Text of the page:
1. The neighborhood should be primarily residential. Homes should not be located within an industrial district.
2. It should be protected by zoning laws, where necessary supplemented by deed restrictions.
It is perhaps the usual rule that zoning regulations should be supplemented by deed restrictions. Carefully drawn deed restrictions should apply to all lots in residential districts, whether sold or unsold. They should not be about to expire and they should be drawn in such a way as to permit of modification under proper safeguards every twenty to thirty years.
3. The preferable location for a home is on a minor street so planned as not to be inviting to through traffic.
In cases where apartment houses or single-family houses are located on major streets provision should be made for adequate set-backs, for the planting of roadside trees and grass borders and for protection from traffic dangers.
In new subdivisions it is better to have streets run northeast by southwest, and northwest by southeast, so that the possibility of having rooms with due north exposure may be obviated.
4. Residences should be located within relatively easy access of churches, schools, civic, cultural and shopping centers.
Reasonable proximity to places of employment for each of the working members of the household should also be taken into consideration, so that a minimum of time will be lost in transit between work and home and a maximum amount of time available for family life and for common activities of parents and children.
5. Neighborhood stores should be so located as not to be detrimental to the residential character of the neighborhood and should be so designed and treated with reference to set-backs and planting as to enhance the attractiveness of the district they serve.
6. Neighborhoods should so far as possible have charm and distinctiveness and be free from ugliness and monotony and conditions which tend to depress or humiliate the family. Street trees and grass strips should be. provided on all residential streets and there should be frequent small parks within the district.
In neighborhoods where there are row houses or detached houses built from identical plans, individuality can be secured through planting and through the use of window boxes, porch and garden furniture, etc.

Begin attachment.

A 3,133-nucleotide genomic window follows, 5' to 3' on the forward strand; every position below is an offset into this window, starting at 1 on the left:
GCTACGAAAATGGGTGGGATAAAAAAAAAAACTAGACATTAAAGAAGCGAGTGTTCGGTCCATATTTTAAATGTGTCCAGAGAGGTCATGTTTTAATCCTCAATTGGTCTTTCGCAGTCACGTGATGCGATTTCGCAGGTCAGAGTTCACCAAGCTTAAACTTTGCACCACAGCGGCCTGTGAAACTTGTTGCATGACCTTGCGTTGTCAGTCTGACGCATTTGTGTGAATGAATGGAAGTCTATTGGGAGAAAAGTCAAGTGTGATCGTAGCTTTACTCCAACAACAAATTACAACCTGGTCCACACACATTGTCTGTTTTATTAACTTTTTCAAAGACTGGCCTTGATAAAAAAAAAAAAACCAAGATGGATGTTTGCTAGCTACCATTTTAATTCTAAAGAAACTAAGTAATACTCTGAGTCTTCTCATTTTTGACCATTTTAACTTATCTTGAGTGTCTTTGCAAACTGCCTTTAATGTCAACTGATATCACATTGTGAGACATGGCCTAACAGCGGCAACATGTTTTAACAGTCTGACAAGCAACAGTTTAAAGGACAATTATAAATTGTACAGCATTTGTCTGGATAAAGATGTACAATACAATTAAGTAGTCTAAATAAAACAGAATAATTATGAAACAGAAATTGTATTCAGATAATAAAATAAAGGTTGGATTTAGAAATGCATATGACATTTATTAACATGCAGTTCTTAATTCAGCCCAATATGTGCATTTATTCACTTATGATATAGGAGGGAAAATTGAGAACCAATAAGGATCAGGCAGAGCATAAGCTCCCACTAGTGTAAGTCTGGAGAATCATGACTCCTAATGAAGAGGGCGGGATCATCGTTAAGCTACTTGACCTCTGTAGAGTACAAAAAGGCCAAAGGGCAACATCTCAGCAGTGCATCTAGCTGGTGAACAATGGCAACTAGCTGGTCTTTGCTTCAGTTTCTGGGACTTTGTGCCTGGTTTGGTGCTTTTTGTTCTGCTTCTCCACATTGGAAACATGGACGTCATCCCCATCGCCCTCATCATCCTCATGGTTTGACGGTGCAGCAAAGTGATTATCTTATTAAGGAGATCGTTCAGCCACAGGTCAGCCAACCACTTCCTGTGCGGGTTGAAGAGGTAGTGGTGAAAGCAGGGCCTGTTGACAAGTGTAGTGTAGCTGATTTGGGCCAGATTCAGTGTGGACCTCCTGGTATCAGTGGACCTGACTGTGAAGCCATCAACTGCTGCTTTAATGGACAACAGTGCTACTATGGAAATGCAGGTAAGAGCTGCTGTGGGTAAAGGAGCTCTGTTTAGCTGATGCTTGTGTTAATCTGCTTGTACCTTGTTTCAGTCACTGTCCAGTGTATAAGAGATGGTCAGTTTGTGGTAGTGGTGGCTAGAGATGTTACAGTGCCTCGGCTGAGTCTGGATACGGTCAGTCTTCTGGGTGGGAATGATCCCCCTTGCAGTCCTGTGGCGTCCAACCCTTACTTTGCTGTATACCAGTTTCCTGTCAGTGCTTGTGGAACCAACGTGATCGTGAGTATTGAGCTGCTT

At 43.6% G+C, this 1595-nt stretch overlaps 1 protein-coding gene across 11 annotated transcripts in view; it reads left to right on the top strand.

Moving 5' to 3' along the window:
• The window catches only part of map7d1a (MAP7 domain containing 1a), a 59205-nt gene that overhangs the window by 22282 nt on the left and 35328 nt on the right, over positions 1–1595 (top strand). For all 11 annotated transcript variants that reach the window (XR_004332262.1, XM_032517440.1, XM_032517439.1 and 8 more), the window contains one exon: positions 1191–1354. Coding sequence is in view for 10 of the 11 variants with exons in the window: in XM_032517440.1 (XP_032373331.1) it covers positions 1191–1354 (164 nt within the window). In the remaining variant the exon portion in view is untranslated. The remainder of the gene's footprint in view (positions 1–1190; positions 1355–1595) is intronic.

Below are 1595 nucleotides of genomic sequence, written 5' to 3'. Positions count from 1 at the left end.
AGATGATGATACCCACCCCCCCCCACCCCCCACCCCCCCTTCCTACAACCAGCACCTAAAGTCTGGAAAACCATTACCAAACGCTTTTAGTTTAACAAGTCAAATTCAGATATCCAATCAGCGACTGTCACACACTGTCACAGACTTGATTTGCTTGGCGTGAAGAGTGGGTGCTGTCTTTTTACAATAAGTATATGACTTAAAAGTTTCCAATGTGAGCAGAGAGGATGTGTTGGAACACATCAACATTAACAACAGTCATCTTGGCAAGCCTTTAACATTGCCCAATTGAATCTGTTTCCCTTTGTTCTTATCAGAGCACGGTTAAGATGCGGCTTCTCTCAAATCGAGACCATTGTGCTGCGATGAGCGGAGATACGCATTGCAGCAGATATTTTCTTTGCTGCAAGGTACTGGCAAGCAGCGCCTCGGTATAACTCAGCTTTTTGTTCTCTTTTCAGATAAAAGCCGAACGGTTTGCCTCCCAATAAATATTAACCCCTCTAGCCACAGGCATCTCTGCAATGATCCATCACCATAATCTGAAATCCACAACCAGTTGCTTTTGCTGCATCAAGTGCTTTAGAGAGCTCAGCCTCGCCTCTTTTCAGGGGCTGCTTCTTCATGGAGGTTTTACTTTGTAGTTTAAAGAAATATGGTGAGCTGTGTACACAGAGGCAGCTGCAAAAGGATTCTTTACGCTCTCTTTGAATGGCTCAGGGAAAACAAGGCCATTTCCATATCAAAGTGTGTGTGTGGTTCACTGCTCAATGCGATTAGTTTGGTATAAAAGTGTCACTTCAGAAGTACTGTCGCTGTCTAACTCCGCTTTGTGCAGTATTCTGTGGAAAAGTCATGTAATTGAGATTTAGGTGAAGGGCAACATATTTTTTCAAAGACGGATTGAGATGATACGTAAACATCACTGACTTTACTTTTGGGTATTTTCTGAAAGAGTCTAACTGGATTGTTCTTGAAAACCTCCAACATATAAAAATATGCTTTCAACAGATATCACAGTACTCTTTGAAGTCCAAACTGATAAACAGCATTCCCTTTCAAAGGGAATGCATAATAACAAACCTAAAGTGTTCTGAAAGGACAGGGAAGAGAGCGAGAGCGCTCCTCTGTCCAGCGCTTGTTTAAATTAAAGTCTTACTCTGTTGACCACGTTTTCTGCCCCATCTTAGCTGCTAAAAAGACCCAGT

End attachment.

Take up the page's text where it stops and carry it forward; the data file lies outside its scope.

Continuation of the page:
7. Children should not have to depend upon the street for their play. Play space, should be provided either in individual yards, or in yards thrown together, or in accessible and safely approached neighborhood playgrounds under conditions of adequate supervision and with adequate play equipment. Careful attention should be paid to the landscaping of the playgrounds, so as to provide shade trees at locations which will not interfere with play activities, and shrubs, hedges or grass borders so that the playground may not detract from the appearance of its neighborhood.
8. Residences should not be unduly near railroads, aviation landing fields, public garages, stables, dumps, marshes or obnoxious industries.
9. The neighborhood should be free from smoke, dust, odors, fumes, noise and heavy traffic.
10. Residences should not be located on land that is frequently flooded or so low that it is damp or subject to difficulties in sewage disposal. Areas of low-lying land improperly or insufficiently drained and areas of made land where decayable matter has been used to make the fill should be avoided as residence sites.
11. The neighborhood should be free from "moral nuisances" such as disorderly houses, centers of liquor traffic, and gambling houses.
12. Alleys are objectionable in residential districts and should not be planned in new subdivisions. Existing houses fronting on alleys should be abandoned under a comprehensive plan.
13. Steep grades should be avoided in streets.